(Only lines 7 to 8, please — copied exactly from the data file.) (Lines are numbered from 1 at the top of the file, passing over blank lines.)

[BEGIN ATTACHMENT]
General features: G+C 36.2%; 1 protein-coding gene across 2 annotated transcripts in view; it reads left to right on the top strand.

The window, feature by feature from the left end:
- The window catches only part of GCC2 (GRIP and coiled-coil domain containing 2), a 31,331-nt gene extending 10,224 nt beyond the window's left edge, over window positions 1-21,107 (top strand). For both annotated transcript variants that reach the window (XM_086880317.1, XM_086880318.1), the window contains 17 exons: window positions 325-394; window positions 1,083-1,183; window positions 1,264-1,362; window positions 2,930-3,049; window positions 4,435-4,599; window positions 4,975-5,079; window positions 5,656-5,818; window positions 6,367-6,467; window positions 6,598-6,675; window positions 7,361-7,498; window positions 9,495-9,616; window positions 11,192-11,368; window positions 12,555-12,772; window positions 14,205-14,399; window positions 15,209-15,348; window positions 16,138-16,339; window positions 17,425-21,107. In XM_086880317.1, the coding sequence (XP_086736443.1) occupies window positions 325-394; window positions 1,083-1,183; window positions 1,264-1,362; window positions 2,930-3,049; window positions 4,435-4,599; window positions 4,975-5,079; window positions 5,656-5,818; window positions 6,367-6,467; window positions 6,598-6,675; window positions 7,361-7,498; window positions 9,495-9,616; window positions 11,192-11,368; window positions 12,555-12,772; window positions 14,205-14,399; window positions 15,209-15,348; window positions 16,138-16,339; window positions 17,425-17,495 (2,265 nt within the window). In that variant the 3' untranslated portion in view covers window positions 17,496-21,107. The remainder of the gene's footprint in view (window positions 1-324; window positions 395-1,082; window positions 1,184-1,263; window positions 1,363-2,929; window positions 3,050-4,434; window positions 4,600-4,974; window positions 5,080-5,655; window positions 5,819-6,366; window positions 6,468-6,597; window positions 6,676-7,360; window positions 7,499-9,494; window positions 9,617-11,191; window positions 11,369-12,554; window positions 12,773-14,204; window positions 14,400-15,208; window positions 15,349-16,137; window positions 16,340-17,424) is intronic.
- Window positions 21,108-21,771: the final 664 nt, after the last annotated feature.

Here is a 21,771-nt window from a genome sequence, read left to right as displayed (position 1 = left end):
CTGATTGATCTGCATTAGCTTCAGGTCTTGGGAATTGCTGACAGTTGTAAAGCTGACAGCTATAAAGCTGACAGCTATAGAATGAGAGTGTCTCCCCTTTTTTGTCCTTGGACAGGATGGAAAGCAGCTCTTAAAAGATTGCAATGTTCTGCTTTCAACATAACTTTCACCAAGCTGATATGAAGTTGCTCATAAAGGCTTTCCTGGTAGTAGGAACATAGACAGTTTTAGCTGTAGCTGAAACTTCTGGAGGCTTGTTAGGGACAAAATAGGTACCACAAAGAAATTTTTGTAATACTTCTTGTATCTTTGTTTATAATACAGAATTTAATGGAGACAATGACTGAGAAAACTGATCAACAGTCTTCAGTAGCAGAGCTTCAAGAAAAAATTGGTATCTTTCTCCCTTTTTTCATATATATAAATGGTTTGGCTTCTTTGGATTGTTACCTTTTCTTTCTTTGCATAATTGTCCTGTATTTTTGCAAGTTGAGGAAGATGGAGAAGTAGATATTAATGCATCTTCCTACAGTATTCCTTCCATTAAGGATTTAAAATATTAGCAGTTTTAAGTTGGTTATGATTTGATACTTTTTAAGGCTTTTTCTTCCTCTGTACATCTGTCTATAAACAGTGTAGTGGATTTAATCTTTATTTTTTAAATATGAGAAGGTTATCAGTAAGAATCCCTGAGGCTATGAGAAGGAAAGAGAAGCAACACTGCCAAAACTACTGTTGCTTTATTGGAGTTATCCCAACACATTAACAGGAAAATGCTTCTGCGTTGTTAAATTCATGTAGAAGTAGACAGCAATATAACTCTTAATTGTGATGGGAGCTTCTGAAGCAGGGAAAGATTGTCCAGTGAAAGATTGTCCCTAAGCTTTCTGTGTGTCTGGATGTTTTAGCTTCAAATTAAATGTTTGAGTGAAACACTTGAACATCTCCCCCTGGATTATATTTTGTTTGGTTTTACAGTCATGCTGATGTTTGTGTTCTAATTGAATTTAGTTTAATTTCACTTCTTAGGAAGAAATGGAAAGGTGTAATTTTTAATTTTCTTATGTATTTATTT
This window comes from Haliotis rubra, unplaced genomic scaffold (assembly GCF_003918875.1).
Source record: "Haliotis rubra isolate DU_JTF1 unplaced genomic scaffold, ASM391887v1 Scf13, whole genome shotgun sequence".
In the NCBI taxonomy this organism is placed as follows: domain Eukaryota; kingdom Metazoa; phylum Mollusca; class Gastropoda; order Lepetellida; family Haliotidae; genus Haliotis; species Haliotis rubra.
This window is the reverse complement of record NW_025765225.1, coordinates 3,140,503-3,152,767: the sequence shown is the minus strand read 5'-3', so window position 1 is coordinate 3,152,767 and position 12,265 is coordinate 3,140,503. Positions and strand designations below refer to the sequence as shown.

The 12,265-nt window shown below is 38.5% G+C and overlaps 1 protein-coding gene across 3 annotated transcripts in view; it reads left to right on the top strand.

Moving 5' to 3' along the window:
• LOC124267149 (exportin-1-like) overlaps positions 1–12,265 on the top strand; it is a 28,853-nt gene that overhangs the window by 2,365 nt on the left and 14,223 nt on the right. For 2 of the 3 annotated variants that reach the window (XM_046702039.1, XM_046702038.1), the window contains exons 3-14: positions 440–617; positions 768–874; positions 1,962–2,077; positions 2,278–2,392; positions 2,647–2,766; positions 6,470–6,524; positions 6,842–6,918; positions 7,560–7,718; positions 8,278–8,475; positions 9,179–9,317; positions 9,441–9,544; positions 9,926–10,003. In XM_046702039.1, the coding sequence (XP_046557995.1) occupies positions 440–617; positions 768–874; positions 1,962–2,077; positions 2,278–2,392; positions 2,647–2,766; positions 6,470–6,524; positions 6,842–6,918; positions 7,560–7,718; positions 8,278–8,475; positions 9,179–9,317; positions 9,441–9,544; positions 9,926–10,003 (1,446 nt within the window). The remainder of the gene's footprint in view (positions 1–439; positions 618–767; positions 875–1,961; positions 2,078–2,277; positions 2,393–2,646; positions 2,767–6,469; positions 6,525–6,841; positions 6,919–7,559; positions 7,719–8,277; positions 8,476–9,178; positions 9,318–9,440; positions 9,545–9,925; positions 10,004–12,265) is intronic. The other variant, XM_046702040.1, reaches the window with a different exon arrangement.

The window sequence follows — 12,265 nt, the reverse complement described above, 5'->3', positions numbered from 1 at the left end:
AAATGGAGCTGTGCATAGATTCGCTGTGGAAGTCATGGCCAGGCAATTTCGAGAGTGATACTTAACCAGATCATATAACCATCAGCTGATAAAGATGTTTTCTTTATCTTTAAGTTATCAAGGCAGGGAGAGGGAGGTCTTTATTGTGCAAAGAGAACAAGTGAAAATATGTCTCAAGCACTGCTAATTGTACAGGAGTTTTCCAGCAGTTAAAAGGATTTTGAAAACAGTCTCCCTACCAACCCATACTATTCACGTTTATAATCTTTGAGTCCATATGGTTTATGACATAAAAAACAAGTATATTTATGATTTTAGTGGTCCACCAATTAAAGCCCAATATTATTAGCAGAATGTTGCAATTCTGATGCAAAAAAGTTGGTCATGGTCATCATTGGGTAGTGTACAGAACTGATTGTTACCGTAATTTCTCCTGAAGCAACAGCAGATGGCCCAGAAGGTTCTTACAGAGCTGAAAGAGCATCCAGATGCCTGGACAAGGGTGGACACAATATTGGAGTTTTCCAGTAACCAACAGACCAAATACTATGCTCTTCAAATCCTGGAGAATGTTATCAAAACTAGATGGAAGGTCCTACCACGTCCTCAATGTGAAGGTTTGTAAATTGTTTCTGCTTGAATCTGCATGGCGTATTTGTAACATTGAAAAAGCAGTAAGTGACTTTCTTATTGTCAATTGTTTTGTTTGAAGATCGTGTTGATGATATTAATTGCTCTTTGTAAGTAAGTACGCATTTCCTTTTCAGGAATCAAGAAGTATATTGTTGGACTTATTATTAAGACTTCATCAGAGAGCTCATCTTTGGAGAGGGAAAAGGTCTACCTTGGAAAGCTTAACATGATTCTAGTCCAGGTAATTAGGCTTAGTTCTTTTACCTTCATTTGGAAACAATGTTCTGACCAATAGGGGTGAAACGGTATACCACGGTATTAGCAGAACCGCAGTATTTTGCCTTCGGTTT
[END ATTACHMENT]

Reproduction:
This window comes from Haliotis rubra, unplaced genomic scaffold (assembly GCF_003918875.1).
Source record: "Haliotis rubra isolate DU_JTF1 unplaced genomic scaffold, ASM391887v1 Scf13, whole genome shotgun sequence".